The drawdown was a clue that the venture-funded sector had slowed down — venture firms were being less freewheeling with their money amid the run-up in interest rates, which also created business head winds for their portfolio companies, which in turn needed to draw down their deposit balances.
During the same period, the bank’s asset holdings rose from $71 billion in 2018 to $211.8 billion at the end of last year. The vast majority of its fixed-rate assets, plainly, had been purchased when rates were close to zero and therefore were vulnerable to plunges in value as rates rose.
As much as two-thirds of those holdings were in the held-to-maturity portfolio, however, so they were carried on the bank’s balance sheet at their purchase price, not the real value.
It’s true that bank regulations applying to institutions the size of SVB were liberalized in 2018 by President Trump — in part due to lobbying by SVB itself, among others. But that didn’t absolve the Fed of the obligation to scrutinize the bank’s operations, Kelleher says.
The Fed wasn’t the only entity that allowed the scale of SVB’s problems to go unremarked. Questions are sure to be raised about the performance of the bank’s auditing firm, KPMG. The firm issued a clean bill of health for the bank, known as an “unqualified” opinion, with the bank’s annual report, released on Feb. 24.
KPMG hinted that it was concerned about the bank’s method for projecting credit losses on some of its loans, but didn’t rule them as improper. Instead, it designated the method a “critical audit matter,” which typically refers to issues that are “especially challenging, subjective, or complex” but don’t warrant a warning about a company’s prospects for failure.
It’s true that the crash in the bank’s fortunes developed after Dec. 31, the endpoint of KPMG’s audit. But the firm could have been more explicit about the perils lurking in the bank’s financial structure.
Also deserving scrutiny is the role of venture investment firms and their portfolio companies. Many venture firms encouraged the startup companies they nurtured to do their banking business with SVB.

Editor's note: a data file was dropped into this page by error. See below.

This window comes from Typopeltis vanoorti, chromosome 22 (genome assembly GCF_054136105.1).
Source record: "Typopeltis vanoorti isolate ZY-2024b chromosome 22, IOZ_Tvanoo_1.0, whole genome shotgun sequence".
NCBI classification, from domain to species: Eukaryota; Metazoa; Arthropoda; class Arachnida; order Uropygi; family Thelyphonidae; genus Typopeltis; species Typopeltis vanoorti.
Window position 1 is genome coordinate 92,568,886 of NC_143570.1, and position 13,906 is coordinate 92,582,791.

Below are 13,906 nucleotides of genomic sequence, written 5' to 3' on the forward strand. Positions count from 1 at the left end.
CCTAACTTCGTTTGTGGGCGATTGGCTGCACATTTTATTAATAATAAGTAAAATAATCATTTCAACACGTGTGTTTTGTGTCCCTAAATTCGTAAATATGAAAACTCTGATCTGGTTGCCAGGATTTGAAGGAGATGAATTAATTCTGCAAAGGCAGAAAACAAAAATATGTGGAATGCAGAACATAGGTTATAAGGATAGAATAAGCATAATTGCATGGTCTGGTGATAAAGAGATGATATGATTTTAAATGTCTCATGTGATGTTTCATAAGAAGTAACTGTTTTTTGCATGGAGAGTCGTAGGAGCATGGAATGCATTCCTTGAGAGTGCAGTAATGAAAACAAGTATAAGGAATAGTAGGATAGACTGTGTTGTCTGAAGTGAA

Indeed, having a financial relationship with SVB was treated as almost a badge of honor for a startup, a signal that it genuinely had business potential. The terms of loans that SVB made to startups often required that the borrowers do all their banking with SVB, a mandate that concentrated the bank’s depositor base while exposing the startups to risks related to the FDIC’s $250,000 cap on its deposit insurance protection. Some depositors kept uninsured cash balances in the hundreds of millions of dollars at SBV, an obviously reckless practice.
The complacency about SVB’s condition as its problems accelerated is illustrated by its popularity among Wall Street stock pickers—its shares were rated “buy “ by investment analysts at JP Morgan, Bank of America Securities, Jefferies and Goldman Sachs, among others, as recently as days before its collapse.
On Feb. 8, stock market guru Jim Cramer, whose daily CNBC program is widely followed by amateur stock traders, named shares of SVB Financial, the bank’s parent company, as one of his “10 top performers” for 2023.
Cramer called SVB a “merchant bank with a deposit base that Wall Street is mistakenly concerned about.” He argued that “long-term private equity and venture capital … are not going away, and being a banker to these immense pools of capital has always been a very good business.”
As it happens, Cramer’s stock picks have had such an uneven record that one investment firm recently brought out an exchange-traded fund that allows investors to take the opposite side of Cramer’s picks.
Anyone who disdained the recommendations of Cramer and the other enthusiastic analysts on SVB and shorted the stock rather than buying would have made a healthy profit. The shares closed at $106.04 on Thursday, and the next day were effectively worth zero.
Michael Hiltzik is a columnist for the Los Angeles Times.